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The Sophocles drama Antigone illustrates how individual acts affect society as a whole. Antigone adamantly objects to Creon's decision. Despite the fact that she was by herself, she overcame all obstacles to bravely bury her brother Polynices, who was destined to perish in the conflict without a proper funeral. Antigone was prepared to accept death as her sentence. She serves as a model for positive transformation in the globe. The audience gains knowledge about obeying the law and the repercussions of breaking it. She was viewed as wrongdoing in ancient Greece since women were expected to submit to men.
In Second Shepherds play, the three shepherds in the play struggle with starvation and sleep deprivation throughout the story. However, they were honest on their job; this teaches people on the virtue of honesty and the rewards that come from it. However, Mak reveals his dishonesty by stealing a sheep and disguising it as a baby, but his colleagues found the sheep and they punished him. The play teaches audience on how honesty creates respect, and it warns of greed selfishness as it leads to lack of respect. In ancient Greece, what Mak did was evil, and he deserved his punishment.
Everyman is a play that is centered on the Roman Catholic basis that salvation is achieved through repentance and good deeds. The play shows Everyman being getting a visit from Death to take him to heaven to face judgment. He was neglected by Good Deeds and he when he saw Confession, he repented and punished himself, and all sins were forgiven. The play teaches the importance of doing penance and in doing good because one will be arbitrated by God based on their deeds. The Greek issue relevant in this play is how people valued earthly goods only to realize that nobody can enter heaven with them after death.
A subplot refers to a subordinate strand of the plot and which supports the side story of the main plot or for any story. Subplots are very significant in plays especially as a means of adding dimension to the main storyline in addition to allowing the author expand the theme by demonstrating the other side of the coin, so to speak.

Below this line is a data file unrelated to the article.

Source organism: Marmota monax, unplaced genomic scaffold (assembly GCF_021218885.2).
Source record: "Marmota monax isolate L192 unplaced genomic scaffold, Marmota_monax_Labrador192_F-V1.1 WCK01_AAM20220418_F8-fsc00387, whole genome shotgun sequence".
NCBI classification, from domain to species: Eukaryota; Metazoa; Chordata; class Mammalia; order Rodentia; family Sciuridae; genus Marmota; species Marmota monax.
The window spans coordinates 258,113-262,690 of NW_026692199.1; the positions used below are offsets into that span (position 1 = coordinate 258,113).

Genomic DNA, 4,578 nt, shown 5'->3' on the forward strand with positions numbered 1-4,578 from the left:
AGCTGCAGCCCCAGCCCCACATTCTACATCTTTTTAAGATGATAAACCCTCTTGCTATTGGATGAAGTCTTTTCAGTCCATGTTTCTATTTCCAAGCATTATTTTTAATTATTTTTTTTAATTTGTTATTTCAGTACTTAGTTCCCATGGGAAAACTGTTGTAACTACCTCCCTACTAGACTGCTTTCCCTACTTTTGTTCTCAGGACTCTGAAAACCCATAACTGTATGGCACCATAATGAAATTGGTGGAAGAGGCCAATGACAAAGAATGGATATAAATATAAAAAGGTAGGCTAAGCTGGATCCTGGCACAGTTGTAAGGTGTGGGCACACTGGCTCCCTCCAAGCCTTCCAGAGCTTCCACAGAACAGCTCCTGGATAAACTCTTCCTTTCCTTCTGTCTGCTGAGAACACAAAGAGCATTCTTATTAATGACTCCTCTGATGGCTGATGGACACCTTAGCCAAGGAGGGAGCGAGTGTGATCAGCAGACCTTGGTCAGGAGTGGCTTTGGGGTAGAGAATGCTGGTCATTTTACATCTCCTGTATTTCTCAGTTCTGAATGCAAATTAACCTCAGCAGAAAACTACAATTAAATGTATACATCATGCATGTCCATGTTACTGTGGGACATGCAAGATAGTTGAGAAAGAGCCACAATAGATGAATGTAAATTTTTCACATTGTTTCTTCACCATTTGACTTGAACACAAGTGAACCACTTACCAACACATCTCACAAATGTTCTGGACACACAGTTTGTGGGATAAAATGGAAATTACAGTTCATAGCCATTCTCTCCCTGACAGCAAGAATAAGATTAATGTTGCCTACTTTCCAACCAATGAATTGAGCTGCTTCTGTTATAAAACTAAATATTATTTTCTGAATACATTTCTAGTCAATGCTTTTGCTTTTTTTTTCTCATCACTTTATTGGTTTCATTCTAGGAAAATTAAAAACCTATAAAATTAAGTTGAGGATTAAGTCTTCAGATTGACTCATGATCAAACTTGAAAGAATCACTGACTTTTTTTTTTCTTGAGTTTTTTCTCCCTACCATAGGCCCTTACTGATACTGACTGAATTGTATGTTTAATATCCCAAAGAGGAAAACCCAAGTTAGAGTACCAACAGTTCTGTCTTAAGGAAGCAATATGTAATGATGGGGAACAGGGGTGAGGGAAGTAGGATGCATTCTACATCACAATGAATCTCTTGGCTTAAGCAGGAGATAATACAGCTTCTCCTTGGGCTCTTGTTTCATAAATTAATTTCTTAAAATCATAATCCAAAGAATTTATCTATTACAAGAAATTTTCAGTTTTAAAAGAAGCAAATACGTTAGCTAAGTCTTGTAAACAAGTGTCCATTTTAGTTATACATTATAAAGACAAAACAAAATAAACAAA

For instance, in Doctor Faustus, the comic scenes play a vital function as a kind of loose sub-plot whereby, it comments on events in the main plot through repeating them but in a slightly different way. These comic scenes also show up the triviality of the achievements and behavior of Faustus. Furthermore, the choice of vocabulary and the language echo satirically Faustian plot’s thematic concerns. When placed in the context of the devilish contract of the surrounding scenes, the simple colloquial speech becomes heightened in significance and thus metaphoric. A case in point is the Horse-courser’s casual way of saying goodbye and hello in scene 10 ‘God b’y Sir’ (line 113) and ‘God save you, master doctor’ (line 95). These take on a special emphasis and rather than a merely unimportant and light-hearted, these comic scenes can be seen as a vital part of the play.
Similarly, in A Midsummer Night's Dream, the author skillfully develops two major subplots and juxtaposes them in a way that serves the function of reiterating some of the principle themes of the main play. For instance, the lighthearted and comic tone of the players as they fulfill and prepare for their roles in Thisbe and Pyramus serves as a welcome contrast to the more dramatic circumstances between the women characteristics and Demetrius, Helen, Lysander, and Hermia. It also serves as a more fanciful plot that involves the faeries. Furthermore, the play of the mechanicals brings out a number of important questions about love, life and creative performance and production.
18 years before the restoration comedy, public performances had been banned by the regime of Puritan. Actors were not safe and worst of all was the absence of drama inspirations. However, in 1660, there was a massive re-opening of theaters which signaled the rebirth of English drama. As a result, the survivors, among them Thomas Killigrew and William Davenant were provided with playhouses. During the restoration period, women appearance on plays was as a result of indignation among the English in 1629. However, London had accepted the idea of letting the actresses on the drama. For instance, during one of the entertainments, Mrs. Coleman an actress took part in the play Siege of Rhodes.
Rover play written by Aphra Behn was a revision of Thomas play by Thomas Killigrew of 1664. John Dryden, a restoration poet, argued that the former lacked the vitality of Thomas Play although it depicted refinement of appearance. The Rover plays demonstrate many plot lines which deal with ardent adventures of Englishmen in times of Carnival. Florinda desires to marry her true love, the Captain instead of the man her brother has selected. The play shows Colonel Belvie together with Captain Willmore traveling to distant climes in a foreign land during the carnival season to look for love and have a good time. However, The Siege of Rhodes, designed by Davenant, was arranged with a different view that evaded the theater play restrictions that were there. The play marked the introduction of women on English theater stages. The innovation behind the play was the use of machinery which was movable. The view of the play offers five different scenes which present the great Solyman’s fleet, army, Rhodes' island and various attendees to the city of siege.
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